Wednesday, December 28, 2011

Monday, December 26, 2011

Storm Trooper Takes LA

A couple of weeks ago, a friend pointed out that I need to blog more. True. This is me backblogging to the end of November when Brooks took a business trip to LA for a video shoot. As is customary, Brahm sent him packing with a Lego figure (this time, a Storm Trooper) to document the trip. I present the following:

On the set

"Pull focus!"

You can't see him because he's behind the lens on this one.

Out on the town

Lunch break at the Griddle Cafe

Bumping into Alan Tudyk at the airport ("Wash" of Firefly fame, a favorite of Brooks and mine)

Good-bye coastline, hello inversions!

Sunday, December 25, 2011

Makin' Treehugger Mama Proud

Brahm and Oliver got "Bertie Bott's Every Flavor Beans" in their stockings. After sampling "booger" flavor, Oliver made sounds of throwing-up while declaring how disgusting it was. Knowing my children's habits as I do, this surprises me.

"Wait a second," I say looking at Oliver. "I thought you guys liked the taste of boogers."

"Yeah," he says, "but this is artificial."

Thursday, December 22, 2011

Happy Solstice

Today is the first day of winter, the day in which we have the least amount of daylight hours of the whole year (9 hours, 14 minutes and 53 seconds where I live, to be exact). We celebrated last night since winter technically arrived around 9:30 PM. Every year we get together with a couple of friends and loosely celebrate with food, a reading of the poem "The Shortest Day", then more food after that. This year I did some informal research on Solstice traditions around the world so I could embellish the celebration and up our credibility a bit.

Citrus bath for purification
Before supper, the boys and I drew a bath for them. Apparently in some Asian cultures, this time of year calls for a citrus bath that holds purification properties. Shopping for the fruit was one of the funnest parts, letting them choose among the assortment in the produce section. Pomelo, kumquat, lemon, lime, tangerine, grapefruit, orange and blood orange is what we ended up with. They set out tea lights all over the bathroom, lit them and with a handful of salt (also for purification), jumped in. This really was a beautiful sight and what was even more wonderful was how they were really into it. They wound up cutting most of the fruit in half and sampling it all. It ended when Oliver's belly button started stinging too much from the citric acid in the water.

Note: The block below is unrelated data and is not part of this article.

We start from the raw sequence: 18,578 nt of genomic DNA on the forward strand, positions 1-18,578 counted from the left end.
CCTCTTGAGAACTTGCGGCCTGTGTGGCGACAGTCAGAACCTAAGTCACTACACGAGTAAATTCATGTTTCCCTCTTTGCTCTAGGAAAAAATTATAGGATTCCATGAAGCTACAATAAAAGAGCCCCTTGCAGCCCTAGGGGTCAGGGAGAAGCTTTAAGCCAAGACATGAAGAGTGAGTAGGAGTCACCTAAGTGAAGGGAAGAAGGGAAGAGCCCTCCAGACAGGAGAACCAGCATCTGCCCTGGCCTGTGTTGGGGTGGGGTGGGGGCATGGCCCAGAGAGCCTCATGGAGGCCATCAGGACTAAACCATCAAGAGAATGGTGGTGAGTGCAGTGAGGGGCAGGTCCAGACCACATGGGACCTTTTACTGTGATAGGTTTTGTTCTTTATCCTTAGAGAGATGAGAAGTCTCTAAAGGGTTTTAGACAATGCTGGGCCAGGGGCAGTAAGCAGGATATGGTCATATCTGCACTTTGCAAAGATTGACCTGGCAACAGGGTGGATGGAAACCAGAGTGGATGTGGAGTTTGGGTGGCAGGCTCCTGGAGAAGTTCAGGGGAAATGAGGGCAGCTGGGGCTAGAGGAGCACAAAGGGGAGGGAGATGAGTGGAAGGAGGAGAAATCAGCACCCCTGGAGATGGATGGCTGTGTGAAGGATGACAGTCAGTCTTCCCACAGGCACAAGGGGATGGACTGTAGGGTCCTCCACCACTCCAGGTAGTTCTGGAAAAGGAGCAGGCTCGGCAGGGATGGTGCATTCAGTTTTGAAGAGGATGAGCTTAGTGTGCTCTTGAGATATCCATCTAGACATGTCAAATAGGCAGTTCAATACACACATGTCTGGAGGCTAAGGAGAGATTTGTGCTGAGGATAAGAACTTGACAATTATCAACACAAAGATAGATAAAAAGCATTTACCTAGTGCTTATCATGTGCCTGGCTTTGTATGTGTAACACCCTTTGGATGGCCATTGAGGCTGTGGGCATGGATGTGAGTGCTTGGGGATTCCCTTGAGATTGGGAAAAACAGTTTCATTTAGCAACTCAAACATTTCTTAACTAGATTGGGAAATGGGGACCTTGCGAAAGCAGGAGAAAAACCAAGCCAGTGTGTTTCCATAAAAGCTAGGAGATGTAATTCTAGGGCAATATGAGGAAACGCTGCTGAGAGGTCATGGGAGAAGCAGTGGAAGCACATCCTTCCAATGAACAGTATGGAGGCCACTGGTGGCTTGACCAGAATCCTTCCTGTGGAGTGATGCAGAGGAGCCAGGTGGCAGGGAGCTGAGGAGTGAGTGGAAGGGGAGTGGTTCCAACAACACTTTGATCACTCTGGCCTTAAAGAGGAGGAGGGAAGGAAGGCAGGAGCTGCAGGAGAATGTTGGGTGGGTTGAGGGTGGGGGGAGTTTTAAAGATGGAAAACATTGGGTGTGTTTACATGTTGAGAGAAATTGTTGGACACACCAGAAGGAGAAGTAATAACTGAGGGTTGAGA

Today is one of those days I wish I had more time to myself to finish this entry. I'd like to write about the bonfire we lit outside and the yule logs we threw on (the boys were champs and dug the pit for it in the rock hard soil) and other meaningful observations. It's already 10:30 in the morning and as soon as the boys come in from shoveling the walk (something to keep them busy while I'm writing), they'll be chomping at the bit for something fun to do. Christmas break can be a strain for all of us at times since we are not accustomed to spending hours upon hours together.

So I'll end with the poem that is read every year. Reading it is not the same as hearing the vocal rendition but for that, you'll have to show up at our house on December 21, 2012.

"The Shortest Day" by Susan Cooper

And so the Shortest Day came and the year died
And everywhere down the centuries of the snow-white world
Came people singing, dancing,
To drive the dark away.
They lighted candles in the winter trees;
They hung their homes with evergreen;
They burned beseeching fires all night long
To keep the year alive.
And when the new year's sunshine blazed awake
They shouted, revelling.
Through all the frosty ages you can hear them
Echoing behind us - listen!
All the long echoes, sing the same delight,
This Shortest Day,
As promise wakens in the sleeping land:
They carol, feast, give thanks,
And dearly love their friends,
And hope for peace.
And now so do we, here, now,
This year and every year.